From the we are in good hands department – Washington Examiner: “Health and Human Services Secretary Kathleen Sebelius told a House panel Wednesday that nobody knows how many Obamacare enrollees have actually paid their health insurance bills. . . . ‘How can it be that HHS, in charge of this program, cites a number, 4.2 million people signed up, but has no idea how many people have paid?’ Rep. Tom Price, R-Ga., asked.”
Wall St. Journal: “ObamaCare’s implementers continue to roam the battlefield and shoot their own wounded, and the latest casualty is the core of the Affordable Care Act—the individual mandate. To wit, last week the Administration quietly excused millions of people from the requirement to purchase health insurance or else pay a tax penalty. This latest political reconstruction has received zero media notice, and the Health and Human Services Department didn’t think the details were worth discussing in a conference call, press materials or fact sheet. Instead, the mandate suspension was buried in an unrelated rule that was meant to preserve some health plans that don’t comply with ObamaCare benefit and redistribution mandates. Our sources only noticed the change this week. That seven-page technical bulletin includes a paragraph and footnote that casually mention that a rule in a separate December 2013 bulletin would be extended for two more years, until 2016. Lo and behold, it turns out this second rule, which was supposed to last for only a year, allows Americans whose coverage was cancelled to opt out of the mandate altogether.”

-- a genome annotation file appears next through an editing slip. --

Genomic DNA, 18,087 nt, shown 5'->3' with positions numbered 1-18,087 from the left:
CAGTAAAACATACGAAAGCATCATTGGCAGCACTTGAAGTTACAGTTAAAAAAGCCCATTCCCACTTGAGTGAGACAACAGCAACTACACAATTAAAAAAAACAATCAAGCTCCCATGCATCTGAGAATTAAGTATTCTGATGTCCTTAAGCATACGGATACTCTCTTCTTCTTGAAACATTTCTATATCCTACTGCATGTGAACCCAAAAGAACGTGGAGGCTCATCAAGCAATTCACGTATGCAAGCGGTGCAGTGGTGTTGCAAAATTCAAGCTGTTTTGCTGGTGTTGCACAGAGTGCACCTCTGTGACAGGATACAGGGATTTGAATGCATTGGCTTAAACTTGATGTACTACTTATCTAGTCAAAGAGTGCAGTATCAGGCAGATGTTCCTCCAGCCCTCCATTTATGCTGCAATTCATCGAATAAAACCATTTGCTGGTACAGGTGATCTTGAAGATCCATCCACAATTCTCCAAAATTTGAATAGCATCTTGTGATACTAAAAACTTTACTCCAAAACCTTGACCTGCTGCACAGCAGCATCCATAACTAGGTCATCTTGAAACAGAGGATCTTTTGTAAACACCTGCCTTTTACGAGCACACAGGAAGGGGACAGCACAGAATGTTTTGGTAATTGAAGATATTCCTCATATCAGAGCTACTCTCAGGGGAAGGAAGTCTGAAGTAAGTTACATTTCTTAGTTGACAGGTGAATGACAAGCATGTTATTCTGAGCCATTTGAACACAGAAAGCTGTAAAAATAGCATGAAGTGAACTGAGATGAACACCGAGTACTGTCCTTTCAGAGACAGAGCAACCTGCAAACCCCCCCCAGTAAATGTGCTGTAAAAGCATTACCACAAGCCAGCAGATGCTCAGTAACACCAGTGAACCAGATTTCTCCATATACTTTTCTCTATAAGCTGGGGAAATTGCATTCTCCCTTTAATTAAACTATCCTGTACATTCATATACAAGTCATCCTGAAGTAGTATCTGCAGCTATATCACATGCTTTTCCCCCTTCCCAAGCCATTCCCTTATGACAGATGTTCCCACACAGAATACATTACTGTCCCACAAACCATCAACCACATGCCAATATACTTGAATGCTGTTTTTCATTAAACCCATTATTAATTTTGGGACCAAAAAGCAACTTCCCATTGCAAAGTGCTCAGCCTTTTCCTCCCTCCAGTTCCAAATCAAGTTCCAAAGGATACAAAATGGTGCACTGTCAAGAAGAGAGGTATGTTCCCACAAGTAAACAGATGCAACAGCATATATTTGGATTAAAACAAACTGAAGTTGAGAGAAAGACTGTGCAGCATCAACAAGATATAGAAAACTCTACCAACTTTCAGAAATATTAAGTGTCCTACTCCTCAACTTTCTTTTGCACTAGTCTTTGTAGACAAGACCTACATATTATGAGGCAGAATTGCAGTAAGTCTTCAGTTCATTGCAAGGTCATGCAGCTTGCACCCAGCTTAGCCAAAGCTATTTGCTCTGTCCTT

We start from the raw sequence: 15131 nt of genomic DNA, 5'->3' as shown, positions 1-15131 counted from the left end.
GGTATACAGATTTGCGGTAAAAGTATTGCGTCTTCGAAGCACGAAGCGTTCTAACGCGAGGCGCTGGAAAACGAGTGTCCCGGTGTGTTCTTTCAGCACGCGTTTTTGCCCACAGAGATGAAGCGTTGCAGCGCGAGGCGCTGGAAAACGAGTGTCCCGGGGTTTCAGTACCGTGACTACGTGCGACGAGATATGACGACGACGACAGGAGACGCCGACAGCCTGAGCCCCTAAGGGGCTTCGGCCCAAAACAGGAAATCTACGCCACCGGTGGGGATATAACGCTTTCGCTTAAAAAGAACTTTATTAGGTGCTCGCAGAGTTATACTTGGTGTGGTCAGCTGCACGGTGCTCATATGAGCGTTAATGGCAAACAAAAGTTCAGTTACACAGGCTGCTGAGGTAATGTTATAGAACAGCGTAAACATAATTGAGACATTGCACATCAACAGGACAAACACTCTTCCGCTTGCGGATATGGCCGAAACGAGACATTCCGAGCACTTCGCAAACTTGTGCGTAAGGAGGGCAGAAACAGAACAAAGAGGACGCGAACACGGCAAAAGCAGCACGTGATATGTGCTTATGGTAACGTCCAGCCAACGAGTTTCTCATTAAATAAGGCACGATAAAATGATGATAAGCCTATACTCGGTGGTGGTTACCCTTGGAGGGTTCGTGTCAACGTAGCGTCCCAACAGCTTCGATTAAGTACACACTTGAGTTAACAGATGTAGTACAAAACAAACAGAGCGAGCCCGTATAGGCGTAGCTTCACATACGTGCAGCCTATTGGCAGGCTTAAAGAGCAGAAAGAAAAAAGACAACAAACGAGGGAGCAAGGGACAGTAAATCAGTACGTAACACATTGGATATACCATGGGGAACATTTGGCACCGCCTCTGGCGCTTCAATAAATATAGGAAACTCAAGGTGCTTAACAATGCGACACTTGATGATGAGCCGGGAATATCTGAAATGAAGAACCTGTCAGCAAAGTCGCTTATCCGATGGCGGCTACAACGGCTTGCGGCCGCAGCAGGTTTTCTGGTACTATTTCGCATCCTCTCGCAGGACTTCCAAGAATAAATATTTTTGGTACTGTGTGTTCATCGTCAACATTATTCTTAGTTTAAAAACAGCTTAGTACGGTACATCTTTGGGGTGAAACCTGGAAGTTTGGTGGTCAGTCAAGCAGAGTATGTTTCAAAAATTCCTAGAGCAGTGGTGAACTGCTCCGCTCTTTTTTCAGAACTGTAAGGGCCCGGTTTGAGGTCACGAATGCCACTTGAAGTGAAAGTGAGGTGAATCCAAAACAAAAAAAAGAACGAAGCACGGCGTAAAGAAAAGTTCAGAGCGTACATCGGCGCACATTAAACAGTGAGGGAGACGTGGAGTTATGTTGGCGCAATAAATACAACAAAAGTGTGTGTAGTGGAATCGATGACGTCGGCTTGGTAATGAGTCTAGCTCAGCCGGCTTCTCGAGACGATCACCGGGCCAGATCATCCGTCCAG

The IRS is tasked under Obamacare to administer the many tax provisions contained in the law. It created a website to educate people about the tax provisions at www.irs.gov/uac/Affordable-Care-Act-Tax-Provisions-Home. Here are some of the major topics on the site:
Investors Business Daily: “Confirming again that its reform is a disaster, the White House has stopped yet another provision of the law before it can take effect. This time it’s caps placed on patients’ out-of-pocket expenses. . . . So, like a monarch who exercises absolute power, the administration, which has no constitutional authority to write or change laws, delayed the deadline. Because it felt like it.”